Jan 26, 2012

Art LA

A good show at the Santa Monica airport last weekend. I liked the sense of impending doom that came from hearing planes roar overhead all day. Here's some work that caught my eye.

Soo Kim, Angles Gallery, LA
Soo Kim carefully cuts out substance within her prints to reveal empty space beneath. The craftsmanship is beautiful and the resulting negative space creates a semi-sculptural piece that references both absence and presence. Aesthetically pleasing, conceptually intriguing.

Sean  Dack - Fitzroy Gallery, NYC
Dack’s unique c-prints begin with straightforward photographs of recognizable subjects which are then  disrupted or left incomplete as they are transformed from analogue to digital or digital to analogue. But it is through these negotiations between digital and analog that Dack allows something new to emerge.

"In the end, what I am after is something that still relates to the language of photography, but breaks free of the use of a camera, as well as plays with the notion of a correct image, or what is assumed to be what a photograph should look like."

Sam Falls, American Contemporary Gallery, NYC
In these images Fall starts with dark and rather boring images of things—peppers, blackberries, tires—and these uses the object being photographed as a paintbrush to reflect a brighltly colored physicality of the object. Nice gimmick but I'm not sure if this particular concept has a lot of legs.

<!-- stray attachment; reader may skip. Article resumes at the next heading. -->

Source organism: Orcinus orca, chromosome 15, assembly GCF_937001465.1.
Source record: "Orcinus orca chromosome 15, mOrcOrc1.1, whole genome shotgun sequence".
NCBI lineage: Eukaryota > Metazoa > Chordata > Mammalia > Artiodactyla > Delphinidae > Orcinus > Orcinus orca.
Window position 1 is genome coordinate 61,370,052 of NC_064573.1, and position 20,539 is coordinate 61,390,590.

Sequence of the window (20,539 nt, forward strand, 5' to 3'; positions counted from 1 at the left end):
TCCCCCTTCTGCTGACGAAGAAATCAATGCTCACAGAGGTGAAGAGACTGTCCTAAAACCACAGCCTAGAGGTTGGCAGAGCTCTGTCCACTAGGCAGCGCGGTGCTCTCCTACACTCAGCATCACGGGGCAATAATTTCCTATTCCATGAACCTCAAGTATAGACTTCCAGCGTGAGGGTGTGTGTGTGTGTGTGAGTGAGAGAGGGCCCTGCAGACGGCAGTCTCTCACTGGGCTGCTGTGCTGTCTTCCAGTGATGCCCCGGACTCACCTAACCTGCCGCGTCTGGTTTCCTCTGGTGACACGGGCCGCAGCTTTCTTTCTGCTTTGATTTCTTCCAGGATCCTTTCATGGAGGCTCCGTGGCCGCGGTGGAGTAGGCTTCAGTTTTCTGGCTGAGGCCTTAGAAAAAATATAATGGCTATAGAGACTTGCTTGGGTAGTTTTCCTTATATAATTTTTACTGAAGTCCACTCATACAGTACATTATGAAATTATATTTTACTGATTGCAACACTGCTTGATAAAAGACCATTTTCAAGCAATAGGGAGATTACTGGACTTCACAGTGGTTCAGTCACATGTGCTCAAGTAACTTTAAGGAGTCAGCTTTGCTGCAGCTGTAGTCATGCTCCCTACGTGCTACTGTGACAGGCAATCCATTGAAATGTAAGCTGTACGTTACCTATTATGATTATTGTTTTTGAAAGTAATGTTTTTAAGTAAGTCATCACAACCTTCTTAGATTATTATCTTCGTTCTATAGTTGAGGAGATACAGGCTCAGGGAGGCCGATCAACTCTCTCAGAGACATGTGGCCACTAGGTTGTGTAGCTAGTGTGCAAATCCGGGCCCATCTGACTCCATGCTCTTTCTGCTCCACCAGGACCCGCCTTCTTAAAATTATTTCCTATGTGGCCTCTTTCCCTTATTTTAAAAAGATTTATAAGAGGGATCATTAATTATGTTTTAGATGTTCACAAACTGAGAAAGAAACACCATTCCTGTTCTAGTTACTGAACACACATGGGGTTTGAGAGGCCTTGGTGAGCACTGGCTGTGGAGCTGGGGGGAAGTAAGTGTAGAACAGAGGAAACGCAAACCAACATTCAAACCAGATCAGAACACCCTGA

Isaac Layman, Lawrimore Project, Seattle
Isaac Layman is an abstract photographer of my own heart, taking everyday objects and through lighting, framing and Photoshop turns them into extraordinary images. I don't know what this object is and didn't even want to ask (although I'm guessing that it's the lid to a pot). I'm always slightly annoyed when people look at my abstracts and their first utterance is "What is it?" But I often do the same with others' work, we're just so tied to the idea that photography is always "of" something. We're fascinated and visually challenged when we can't figure out what "it" is, to paraphrase Bill Clinton. We're accustomed to absorbing the feeling or energy from an abstract painting, why does photography so beg a need for physical connection?

John Duncan, Gallery Niklas Belenius
Jigsaw puzzles on AL

John Duncan riffs on Courbet's L’Origine du monde by creating a reference that's a limited relief photo sculpture made of puzzle pieces. Behind the missing genitalia is a dull-finished aluminum which quite cleverly presents your own blurred reflection upon closer inspection. I like the historical reference, the way in which the image affronts the viewer, and even the concept of missing pieces in feminism, but like Sam Fall's work it seems a bit of a one-trick pony. Perhaps visual stopping power is a criteria for these shows as this image was drawing a lot of people into the booth. Quiet work is at a disadvantage when you're fighting for attention but quiet work is more likely to make me think, and to stick with me, than even your above-average pussy shot.

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